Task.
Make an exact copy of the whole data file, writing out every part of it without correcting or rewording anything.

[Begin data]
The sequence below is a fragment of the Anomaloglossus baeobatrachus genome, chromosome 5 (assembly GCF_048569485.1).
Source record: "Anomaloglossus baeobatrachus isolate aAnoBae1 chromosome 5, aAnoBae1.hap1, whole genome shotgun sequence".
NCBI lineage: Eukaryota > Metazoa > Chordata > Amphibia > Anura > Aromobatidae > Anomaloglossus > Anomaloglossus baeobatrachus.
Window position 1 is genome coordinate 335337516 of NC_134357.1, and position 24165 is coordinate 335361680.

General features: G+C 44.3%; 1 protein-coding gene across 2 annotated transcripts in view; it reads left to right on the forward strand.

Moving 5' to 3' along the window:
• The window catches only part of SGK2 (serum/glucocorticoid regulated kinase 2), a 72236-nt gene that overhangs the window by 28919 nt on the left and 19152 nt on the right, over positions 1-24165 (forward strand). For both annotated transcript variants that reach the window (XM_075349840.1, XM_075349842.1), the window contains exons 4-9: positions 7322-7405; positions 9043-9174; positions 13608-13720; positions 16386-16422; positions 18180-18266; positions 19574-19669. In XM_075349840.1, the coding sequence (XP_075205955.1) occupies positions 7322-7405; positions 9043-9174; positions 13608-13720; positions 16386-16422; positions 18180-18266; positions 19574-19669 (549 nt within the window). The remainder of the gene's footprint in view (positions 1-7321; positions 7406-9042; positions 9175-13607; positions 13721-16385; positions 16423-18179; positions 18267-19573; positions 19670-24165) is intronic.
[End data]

The sequence below is a fragment of the Anomaloglossus baeobatrachus genome, chromosome 5 (assembly GCF_048569485.1).
Source record: "Anomaloglossus baeobatrachus isolate aAnoBae1 chromosome 5, aAnoBae1.hap1, whole genome shotgun sequence".
NCBI lineage: Eukaryota > Metazoa > Chordata > Amphibia > Anura > Aromobatidae > Anomaloglossus > Anomaloglossus baeobatrachus.
Window position 1 is genome coordinate 335337516 of NC_134357.1, and position 24165 is coordinate 335361680.

General features: G+C 44.3%; 1 protein-coding gene across 2 annotated transcripts in view; it reads left to right on the forward strand.

Moving 5' to 3' along the window:
• The window catches only part of SGK2 (serum/glucocorticoid regulated kinase 2), a 72236-nt gene that overhangs the window by 28919 nt on the left and 19152 nt on the right, over positions 1-24165 (forward strand). For both annotated transcript variants that reach the window (XM_075349840.1, XM_075349842.1), the window contains exons 4-9: positions 7322-7405; positions 9043-9174; positions 13608-13720; positions 16386-16422; positions 18180-18266; positions 19574-19669. In XM_075349840.1, the coding sequence (XP_075205955.1) occupies positions 7322-7405; positions 9043-9174; positions 13608-13720; positions 16386-16422; positions 18180-18266; positions 19574-19669 (549 nt within the window). The remainder of the gene's footprint in view (positions 1-7321; positions 7406-9042; positions 9175-13607; positions 13721-16385; positions 16423-18179; positions 18267-19573; positions 19670-24165) is intronic.